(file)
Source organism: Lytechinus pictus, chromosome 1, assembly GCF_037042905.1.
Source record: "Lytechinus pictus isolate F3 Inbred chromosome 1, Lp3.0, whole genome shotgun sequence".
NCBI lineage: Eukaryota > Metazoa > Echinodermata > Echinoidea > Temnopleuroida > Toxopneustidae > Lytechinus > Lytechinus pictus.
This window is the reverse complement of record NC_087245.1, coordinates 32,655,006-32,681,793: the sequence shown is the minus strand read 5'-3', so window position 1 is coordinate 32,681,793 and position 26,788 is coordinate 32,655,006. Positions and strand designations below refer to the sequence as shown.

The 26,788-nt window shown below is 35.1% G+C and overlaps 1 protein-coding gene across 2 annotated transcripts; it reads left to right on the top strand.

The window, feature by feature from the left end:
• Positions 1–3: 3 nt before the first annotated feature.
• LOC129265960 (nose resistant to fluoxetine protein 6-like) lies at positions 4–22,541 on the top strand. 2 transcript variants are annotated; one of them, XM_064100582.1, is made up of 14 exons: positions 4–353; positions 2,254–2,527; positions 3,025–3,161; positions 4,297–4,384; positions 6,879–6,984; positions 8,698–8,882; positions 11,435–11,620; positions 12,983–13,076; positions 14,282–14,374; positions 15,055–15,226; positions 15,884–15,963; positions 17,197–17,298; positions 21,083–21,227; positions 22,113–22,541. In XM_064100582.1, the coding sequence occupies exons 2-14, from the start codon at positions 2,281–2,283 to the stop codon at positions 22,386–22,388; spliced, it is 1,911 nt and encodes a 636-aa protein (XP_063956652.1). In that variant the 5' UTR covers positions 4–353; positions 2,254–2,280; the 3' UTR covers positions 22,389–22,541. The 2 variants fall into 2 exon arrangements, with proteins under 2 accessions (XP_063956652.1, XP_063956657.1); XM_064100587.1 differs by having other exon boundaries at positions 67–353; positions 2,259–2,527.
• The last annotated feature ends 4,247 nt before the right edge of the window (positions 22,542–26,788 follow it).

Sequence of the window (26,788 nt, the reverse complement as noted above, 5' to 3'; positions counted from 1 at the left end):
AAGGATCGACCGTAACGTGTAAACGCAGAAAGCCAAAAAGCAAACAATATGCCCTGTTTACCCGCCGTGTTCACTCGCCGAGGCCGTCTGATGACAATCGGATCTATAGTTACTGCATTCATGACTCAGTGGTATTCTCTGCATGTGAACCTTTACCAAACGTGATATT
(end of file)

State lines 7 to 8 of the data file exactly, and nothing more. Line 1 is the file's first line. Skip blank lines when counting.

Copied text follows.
• Positions 1–3: 3 nt before the first annotated feature.
• LOC129265960 (nose resistant to fluoxetine protein 6-like) lies at positions 4–22,541 on the top strand. 2 transcript variants are annotated; one of them, XM_064100582.1, is made up of 14 exons: positions 4–353; positions 2,254–2,527; positions 3,025–3,161; positions 4,297–4,384; positions 6,879–6,984; positions 8,698–8,882; positions 11,435–11,620; positions 12,983–13,076; positions 14,282–14,374; positions 15,055–15,226; positions 15,884–15,963; positions 17,197–17,298; positions 21,083–21,227; positions 22,113–22,541. In XM_064100582.1, the coding sequence occupies exons 2-14, from the start codon at positions 2,281–2,283 to the stop codon at positions 22,386–22,388; spliced, it is 1,911 nt and encodes a 636-aa protein (XP_063956652.1). In that variant the 5' UTR covers positions 4–353; positions 2,254–2,280; the 3' UTR covers positions 22,389–22,541. The 2 variants fall into 2 exon arrangements, with proteins under 2 accessions (XP_063956652.1, XP_063956657.1); XM_064100587.1 differs by having other exon boundaries at positions 67–353; positions 2,259–2,527.